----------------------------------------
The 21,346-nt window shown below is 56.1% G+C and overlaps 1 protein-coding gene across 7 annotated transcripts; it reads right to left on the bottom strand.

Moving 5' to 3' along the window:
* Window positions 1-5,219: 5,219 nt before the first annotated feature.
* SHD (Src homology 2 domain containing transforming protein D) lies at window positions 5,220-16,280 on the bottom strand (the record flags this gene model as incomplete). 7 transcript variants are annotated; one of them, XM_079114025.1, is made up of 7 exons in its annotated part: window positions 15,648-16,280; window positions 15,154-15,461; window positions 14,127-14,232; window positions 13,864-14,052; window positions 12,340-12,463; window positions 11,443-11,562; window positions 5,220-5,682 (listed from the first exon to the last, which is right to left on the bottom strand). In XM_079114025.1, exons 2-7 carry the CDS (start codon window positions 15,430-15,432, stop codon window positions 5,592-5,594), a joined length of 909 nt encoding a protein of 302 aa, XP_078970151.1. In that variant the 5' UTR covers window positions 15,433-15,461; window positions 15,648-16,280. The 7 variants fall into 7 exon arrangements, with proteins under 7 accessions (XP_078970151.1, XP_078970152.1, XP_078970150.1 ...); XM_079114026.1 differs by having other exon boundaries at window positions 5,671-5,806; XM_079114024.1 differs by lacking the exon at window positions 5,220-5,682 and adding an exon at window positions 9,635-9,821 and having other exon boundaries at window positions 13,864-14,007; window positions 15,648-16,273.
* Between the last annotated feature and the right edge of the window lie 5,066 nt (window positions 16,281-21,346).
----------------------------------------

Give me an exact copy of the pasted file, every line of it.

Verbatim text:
The 21,346-nt window shown below is 56.1% G+C and overlaps 1 protein-coding gene across 7 annotated transcripts; it reads right to left on the bottom strand.

Moving 5' to 3' along the window:
* Window positions 1-5,219: 5,219 nt before the first annotated feature.
* SHD (Src homology 2 domain containing transforming protein D) lies at window positions 5,220-16,280 on the bottom strand (the record flags this gene model as incomplete). 7 transcript variants are annotated; one of them, XM_079114025.1, is made up of 7 exons in its annotated part: window positions 15,648-16,280; window positions 15,154-15,461; window positions 14,127-14,232; window positions 13,864-14,052; window positions 12,340-12,463; window positions 11,443-11,562; window positions 5,220-5,682 (listed from the first exon to the last, which is right to left on the bottom strand). In XM_079114025.1, exons 2-7 carry the CDS (start codon window positions 15,430-15,432, stop codon window positions 5,592-5,594), a joined length of 909 nt encoding a protein of 302 aa, XP_078970151.1. In that variant the 5' UTR covers window positions 15,433-15,461; window positions 15,648-16,280. The 7 variants fall into 7 exon arrangements, with proteins under 7 accessions (XP_078970151.1, XP_078970152.1, XP_078970150.1 ...); XM_079114026.1 differs by having other exon boundaries at window positions 5,671-5,806; XM_079114024.1 differs by lacking the exon at window positions 5,220-5,682 and adding an exon at window positions 9,635-9,821 and having other exon boundaries at window positions 13,864-14,007; window positions 15,648-16,273.
* Between the last annotated feature and the right edge of the window lie 5,066 nt (window positions 16,281-21,346).